Folks who have been running similar programs say winning respect and engaging the public are keys to making a nonprofit/government volunteer tree operation work, although there are barely a handful in Connecticut.

“People are really willing and happy to be part of managing the resources right outside their front door,” said Colleen Murphy-Dunning, director of the Urban Resources Initiative in New Haven, a nonprofit group affiliated with Yale University.

Since 1991, URI has used about 1,000 volunteers a year to plant, maintain, inventory and map trees in New Haven. Its work dovetails with a job-training program run by Yale graduate students for high school students and at-risk adults, such as ex-offenders.

Tree planting in Milford

A tree-planting group from the all-volunteer Milford Trees.

“It took time for us to get where we are now,” Murphy-Dunning said. “In the early years we had to get permission for every single tree we planted. This is the address. This is the species we want. We built a really strong relationship and trust.”

Christy Hass, New Haven’s tree warden and deputy director of the parks department, said URI provides a service that otherwise might not get done. “This is the ideal situation,” she said. “It has a 98 percent success rate, because they are involved with the neighborhood.”

In Hartford, the nonprofit Knox Parks has done tree planting and minor maintenance since the mid-1970s, placing some 3,500 trees, not including a 1,000-tree effort under way this year. It’s an uphill battle with 300 trees lost a year routinely and about 3,000 in last year’s October snowstorm alone.

As in New Haven, Knox uses volunteers combined with job training. It’s a paradigm Heather Dionne, the new city forester — the first one in years — is hoping to use to inventory the city’s estimated half-million trees.

Ron Pitz, the Knox’s executive director, said he thinks there would be a little tree planting and care in Hartford even without his organization. “But I don’t think there would be a comprehensive planting plan in place,” he said.

Work has been so neglected, Pitz said, that Knox volunteers are digging out tree stumps that have been there for 30 years. “It is working; we’re getting things done,” he said. “It’s not the easiest way to do things, but it’s the only way as far as we’re concerned.”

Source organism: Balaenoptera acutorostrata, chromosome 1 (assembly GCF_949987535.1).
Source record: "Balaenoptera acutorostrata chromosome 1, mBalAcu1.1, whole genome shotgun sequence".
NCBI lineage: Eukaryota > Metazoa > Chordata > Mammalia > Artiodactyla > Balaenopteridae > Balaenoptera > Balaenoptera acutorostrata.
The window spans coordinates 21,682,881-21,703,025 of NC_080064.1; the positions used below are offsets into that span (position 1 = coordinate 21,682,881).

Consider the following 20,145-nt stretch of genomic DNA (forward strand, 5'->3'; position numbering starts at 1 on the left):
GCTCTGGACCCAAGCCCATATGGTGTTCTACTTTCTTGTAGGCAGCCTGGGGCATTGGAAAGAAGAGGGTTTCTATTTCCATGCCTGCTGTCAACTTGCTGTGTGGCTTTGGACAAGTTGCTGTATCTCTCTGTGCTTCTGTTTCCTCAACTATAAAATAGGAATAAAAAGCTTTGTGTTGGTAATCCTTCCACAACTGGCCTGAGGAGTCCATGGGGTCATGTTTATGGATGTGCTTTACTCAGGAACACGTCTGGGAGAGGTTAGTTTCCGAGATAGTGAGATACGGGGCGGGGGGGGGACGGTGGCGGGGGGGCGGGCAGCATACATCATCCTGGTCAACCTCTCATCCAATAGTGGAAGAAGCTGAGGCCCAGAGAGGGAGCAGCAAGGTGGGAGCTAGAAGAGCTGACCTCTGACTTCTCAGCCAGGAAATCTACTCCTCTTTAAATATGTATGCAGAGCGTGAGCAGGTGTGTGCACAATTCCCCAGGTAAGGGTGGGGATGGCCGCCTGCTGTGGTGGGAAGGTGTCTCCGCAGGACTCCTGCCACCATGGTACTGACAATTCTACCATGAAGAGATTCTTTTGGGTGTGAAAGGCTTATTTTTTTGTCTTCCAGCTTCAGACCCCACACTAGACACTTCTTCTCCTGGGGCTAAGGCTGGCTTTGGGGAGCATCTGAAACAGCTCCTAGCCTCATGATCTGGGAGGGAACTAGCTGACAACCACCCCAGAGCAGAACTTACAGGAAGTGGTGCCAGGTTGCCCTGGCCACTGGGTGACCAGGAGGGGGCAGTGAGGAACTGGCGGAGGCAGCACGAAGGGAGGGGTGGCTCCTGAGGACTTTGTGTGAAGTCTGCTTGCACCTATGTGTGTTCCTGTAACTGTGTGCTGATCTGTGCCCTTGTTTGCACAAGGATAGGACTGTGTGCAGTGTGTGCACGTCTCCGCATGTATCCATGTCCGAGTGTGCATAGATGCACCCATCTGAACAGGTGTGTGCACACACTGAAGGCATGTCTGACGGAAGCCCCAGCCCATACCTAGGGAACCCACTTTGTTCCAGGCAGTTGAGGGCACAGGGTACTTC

But he and others cautioned against relying solely on volunteers. “I also think that cities, as cash-strapped as they are, are going to have to have the vision and the courage to back some of these efforts with some funding.”

Task force member Chris Donnelly, urban forestry coordinator with the Division of Forestry at the Department of Energy and Environmental Protection, said volunteers would not be able to handle everything.

“A major reason why we’re having this whole conversation has to do with tree maintenance,” he said. “So on the one hand, yes, there is a lot of opportunity for volunteer involvement, but it does not mean there are not going to be expensive parts of the job that still need to be done.”

Another key recommendation from the task force calls for more stringent qualifications for tree wardens. While every city and town is required to have one, there is no requirement that they actually know anything about trees.

The Tree Wardens Association of Connecticut offers certifications, but only about half the wardens in the state have them. The task force calls for required certifications and better standards governing them.

The association’s president, James Govoni, tree warden in Windsor and a member of the task force, is on board with that. But he worries that volunteer tree planting will increase a community’s liability and re-create the “same headache” with trees under power lines.

“How can you tell me to manage a tree when you keep planting them in the wrong place?” he asked. “And I keep having to cut them back, and you get mad at me?”

A radio version of this story <a href=”… “>is available here.

Jan Ellen is CT Mirror's regular freelance Environment and Energy Reporter. As a freelance reporter, her stories have also appeared in The New York Times, The Boston Globe, Yale Climate Connections, and elsewhere. She is a former editor at The Hartford Courant, where she handled national politics including coverage of the controversial 2000 and 2004 presidential elections. She was an editor at the Gazette in Colorado Springs and spent more than 20 years as a TV and radio producer at CBS News and CNN in New York and in the Boston broadcast market. In 2013 she was the recipient of a Knight Journalism Fellowship at MIT on energy and climate. She graduated from the University of Michigan and attended Boston University’s graduate film program.